School closures have devastating consequences for children’s learning and wellbeing. The most vulnerable children and those unable to access remote learning are at an increased risk of never returning to the classroom, and even being forced into child marriage or child labor. According to latest data by UNESCO , more than 888 million children worldwide continue to face disruptions to their education due to full and partial school closures. The majority of schoolchildren worldwide rely on their schools as a place where they can interact with their peers, seek support, access health and immunization services and a nutritious meal. The longer schools remain closed, the longer children are cut off from these critical elements of childhood. To call attention to the education emergency and raise awareness about the need for governments to keep schools open, or prioritise them in reopening plans, UNICEF today unveiled ‘Pandemic Classroom,’ a model classroom made up of 168 empty desks, each desk representing the million children living in countries where schools have been almost entirely closed – a solemn reminder of the classrooms in every corner of the world that remain empty. “This classroom represents the millions of centers of learning that have sat empty—many for almost the entire year. Behind each empty chair hangs an empty backpack—a placeholder for a child’s deferred potential,” said Fore. “We do not want shuttered doors and closed buildings to obscure the fact that our children’s futures are being put on indefinite pause. This installation is a message to governments: we must prioritize reopening schools, and we must prioritize reopening them better than they were before.” As students return to their classrooms, they will need support to readjust and catch up on their learning. School reopening plans must incorporate efforts to recover children’s lost education. UNICEF urges governments to prioritise the unique needs of every student, with comprehensive services covering remedial learning, health and nutrition, and mental health and protection measures in schools to nurture children and adolescents’ development and wellbeing. UNICEF’s Framework for Reopening Schools , issued jointly with UNESCO, UNHCR, WFP and the World Bank, offers practical advice for national and local authorities. ##### Notes to Editors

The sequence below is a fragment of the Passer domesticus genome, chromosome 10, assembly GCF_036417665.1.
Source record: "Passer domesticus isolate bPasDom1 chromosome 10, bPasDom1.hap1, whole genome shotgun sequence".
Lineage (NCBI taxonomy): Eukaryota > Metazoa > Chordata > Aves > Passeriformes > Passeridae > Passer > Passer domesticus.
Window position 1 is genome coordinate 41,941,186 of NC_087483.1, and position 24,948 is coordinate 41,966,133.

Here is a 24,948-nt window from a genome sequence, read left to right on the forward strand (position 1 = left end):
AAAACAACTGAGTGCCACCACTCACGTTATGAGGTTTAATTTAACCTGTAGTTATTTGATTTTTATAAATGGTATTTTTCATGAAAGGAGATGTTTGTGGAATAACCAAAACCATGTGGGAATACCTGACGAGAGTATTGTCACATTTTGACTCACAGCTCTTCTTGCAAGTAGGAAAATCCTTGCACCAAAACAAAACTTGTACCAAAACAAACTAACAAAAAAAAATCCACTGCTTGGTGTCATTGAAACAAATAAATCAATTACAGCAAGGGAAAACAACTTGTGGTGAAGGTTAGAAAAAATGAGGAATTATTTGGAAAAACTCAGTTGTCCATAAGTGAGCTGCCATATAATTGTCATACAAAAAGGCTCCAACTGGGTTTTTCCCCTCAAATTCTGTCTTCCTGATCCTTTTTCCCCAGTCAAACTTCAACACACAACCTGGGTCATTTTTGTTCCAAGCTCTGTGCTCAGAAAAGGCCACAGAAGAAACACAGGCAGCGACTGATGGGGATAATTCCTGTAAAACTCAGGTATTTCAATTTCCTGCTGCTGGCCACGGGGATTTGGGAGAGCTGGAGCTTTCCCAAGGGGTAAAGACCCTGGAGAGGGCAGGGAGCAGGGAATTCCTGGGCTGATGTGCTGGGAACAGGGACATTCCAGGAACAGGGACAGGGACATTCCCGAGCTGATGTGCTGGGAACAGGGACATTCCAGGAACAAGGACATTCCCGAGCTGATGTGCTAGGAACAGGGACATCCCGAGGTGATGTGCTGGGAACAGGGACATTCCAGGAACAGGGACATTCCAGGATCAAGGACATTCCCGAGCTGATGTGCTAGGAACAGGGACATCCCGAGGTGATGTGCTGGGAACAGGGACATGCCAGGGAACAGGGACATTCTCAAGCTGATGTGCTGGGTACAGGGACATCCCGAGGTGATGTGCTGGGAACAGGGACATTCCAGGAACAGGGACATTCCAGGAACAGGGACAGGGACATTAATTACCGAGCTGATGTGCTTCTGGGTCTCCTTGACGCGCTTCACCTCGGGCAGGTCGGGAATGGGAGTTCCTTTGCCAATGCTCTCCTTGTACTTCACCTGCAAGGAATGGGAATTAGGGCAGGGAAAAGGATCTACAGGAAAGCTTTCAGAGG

UNICEF seeks $3.6 billion in emergency assistance for 48 million children caught up in catastrophic humanitarian crises
Provide 35.7 million people with access to safe water; Reach 8.9 million children with formal or non-formal basic education; Immunize 10 million children against measles; Provide psychosocial support to over 3.9 million children; Treat 4.2 million children with severe acute malnutrition.
7,000 newborns die every day, despite steady decrease in under-five mortality, new report says